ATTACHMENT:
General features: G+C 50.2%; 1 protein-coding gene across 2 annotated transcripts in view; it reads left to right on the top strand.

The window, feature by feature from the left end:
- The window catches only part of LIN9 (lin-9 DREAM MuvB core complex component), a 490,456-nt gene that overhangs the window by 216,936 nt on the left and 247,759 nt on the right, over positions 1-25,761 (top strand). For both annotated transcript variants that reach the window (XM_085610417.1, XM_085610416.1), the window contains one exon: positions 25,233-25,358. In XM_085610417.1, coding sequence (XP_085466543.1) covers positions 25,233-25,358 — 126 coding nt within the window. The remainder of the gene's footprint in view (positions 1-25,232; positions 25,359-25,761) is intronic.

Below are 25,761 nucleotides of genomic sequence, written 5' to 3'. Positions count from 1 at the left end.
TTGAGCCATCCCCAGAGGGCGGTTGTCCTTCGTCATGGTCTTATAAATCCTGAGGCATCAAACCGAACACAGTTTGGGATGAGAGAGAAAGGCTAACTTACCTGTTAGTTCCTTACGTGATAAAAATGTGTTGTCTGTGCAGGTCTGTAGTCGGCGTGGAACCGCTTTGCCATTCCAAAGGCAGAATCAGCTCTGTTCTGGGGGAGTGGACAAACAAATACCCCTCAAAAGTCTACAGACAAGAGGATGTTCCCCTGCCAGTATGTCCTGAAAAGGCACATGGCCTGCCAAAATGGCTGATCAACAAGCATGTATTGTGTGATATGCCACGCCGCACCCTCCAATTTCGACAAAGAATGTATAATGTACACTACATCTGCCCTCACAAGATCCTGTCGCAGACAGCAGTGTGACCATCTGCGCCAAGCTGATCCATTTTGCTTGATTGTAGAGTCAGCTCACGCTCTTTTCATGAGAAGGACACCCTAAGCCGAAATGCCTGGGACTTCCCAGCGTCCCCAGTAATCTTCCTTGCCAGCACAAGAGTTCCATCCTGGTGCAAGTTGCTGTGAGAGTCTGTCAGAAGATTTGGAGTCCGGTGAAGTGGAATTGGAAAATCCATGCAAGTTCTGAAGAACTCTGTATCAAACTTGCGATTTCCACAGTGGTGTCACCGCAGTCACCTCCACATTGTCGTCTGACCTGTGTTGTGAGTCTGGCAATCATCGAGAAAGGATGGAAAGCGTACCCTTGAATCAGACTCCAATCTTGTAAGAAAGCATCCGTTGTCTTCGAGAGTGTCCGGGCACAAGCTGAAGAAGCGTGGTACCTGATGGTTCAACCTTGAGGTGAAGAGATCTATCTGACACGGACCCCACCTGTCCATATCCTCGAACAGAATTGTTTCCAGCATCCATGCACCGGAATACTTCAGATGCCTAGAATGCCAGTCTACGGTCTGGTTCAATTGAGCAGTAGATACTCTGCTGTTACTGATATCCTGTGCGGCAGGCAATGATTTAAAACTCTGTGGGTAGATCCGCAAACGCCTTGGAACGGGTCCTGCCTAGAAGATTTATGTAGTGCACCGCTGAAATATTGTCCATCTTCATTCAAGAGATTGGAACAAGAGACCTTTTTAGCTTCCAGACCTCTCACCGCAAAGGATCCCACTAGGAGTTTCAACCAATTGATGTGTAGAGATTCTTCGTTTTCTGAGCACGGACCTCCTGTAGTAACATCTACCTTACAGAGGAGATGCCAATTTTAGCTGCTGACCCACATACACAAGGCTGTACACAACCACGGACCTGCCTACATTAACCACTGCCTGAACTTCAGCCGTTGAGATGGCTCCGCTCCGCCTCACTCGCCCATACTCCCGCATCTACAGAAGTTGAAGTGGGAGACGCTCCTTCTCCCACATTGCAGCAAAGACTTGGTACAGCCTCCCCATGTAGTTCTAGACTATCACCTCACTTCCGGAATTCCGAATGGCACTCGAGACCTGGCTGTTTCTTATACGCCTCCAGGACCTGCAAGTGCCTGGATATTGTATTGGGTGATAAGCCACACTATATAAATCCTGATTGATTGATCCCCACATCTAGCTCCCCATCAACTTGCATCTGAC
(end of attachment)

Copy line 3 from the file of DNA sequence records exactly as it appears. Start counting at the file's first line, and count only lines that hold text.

- The window catches only part of LIN9 (lin-9 DREAM MuvB core complex component), a 490,456-nt gene that overhangs the window by 216,936 nt on the left and 247,759 nt on the right, over positions 1-25,761 (top strand). For both annotated transcript variants that reach the window (XM_085610417.1, XM_085610416.1), the window contains one exon: positions 25,233-25,358. In XM_085610417.1, coding sequence (XP_085466543.1) covers positions 25,233-25,358 — 126 coding nt within the window. The remainder of the gene's footprint in view (positions 1-25,232; positions 25,359-25,761) is intronic.